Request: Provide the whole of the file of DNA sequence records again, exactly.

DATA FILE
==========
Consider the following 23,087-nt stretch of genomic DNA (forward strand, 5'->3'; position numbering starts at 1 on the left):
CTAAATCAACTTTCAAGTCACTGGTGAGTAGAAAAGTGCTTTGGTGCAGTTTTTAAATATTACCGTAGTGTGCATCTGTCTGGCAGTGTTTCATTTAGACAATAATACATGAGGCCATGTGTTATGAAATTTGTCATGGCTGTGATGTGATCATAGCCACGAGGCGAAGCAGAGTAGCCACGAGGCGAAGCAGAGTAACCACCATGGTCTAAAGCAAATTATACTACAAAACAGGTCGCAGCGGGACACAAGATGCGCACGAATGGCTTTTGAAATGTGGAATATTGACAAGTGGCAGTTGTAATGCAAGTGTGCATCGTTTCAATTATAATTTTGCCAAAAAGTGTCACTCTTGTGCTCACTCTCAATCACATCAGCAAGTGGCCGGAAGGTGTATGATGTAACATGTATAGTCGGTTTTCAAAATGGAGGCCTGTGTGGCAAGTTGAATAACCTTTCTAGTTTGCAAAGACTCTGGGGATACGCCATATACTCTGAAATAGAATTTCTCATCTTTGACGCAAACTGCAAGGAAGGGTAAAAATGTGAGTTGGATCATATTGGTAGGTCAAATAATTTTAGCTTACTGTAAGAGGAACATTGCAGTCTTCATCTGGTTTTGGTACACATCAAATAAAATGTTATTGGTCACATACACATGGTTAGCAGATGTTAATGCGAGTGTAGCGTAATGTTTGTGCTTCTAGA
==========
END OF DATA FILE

Consider the following 23,087-nt stretch of genomic DNA (forward strand, 5'->3'; position numbering starts at 1 on the left):
CTAAATCAACTTTCAAGTCACTGGTGAGTAGAAAAGTGCTTTGGTGCAGTTTTTAAATATTACCGTAGTGTGCATCTGTCTGGCAGTGTTTCATTTAGACAATAATACATGAGGCCATGTGTTATGAAATTTGTCATGGCTGTGATGTGATCATAGCCACGAGGCGAAGCAGAGTAGCCACGAGGCGAAGCAGAGTAACCACCATGGTCTAAAGCAAATTATACTACAAAACAGGTCGCAGCGGGACACAAGATGCGCACGAATGGCTTTTGAAATGTGGAATATTGACAAGTGGCAGTTGTAATGCAAGTGTGCATCGTTTCAATTATAATTTTGCCAAAAAGTGTCACTCTTGTGCTCACTCTCAATCACATCAGCAAGTGGCCGGAAGGTGTATGATGTAACATGTATAGTCGGTTTTCAAAATGGAGGCCTGTGTGGCAAGTTGAATAACCTTTCTAGTTTGCAAAGACTCTGGGGATACGCCATATACTCTGAAATAGAATTTCTCATCTTTGACGCAAACTGCAAGGAAGGGTAAAAATGTGAGTTGGATCATATTGGTAGGTCAAATAATTTTAGCTTACTGTAAGAGGAACATTGCAGTCTTCATCTGGTTTTGGTACACATCAAATAAAATGTTATTGGTCACATACACATGGTTAGCAGATGTTAATGCGAGTGTAGCGTAATGTTTGTGCTTCTAGA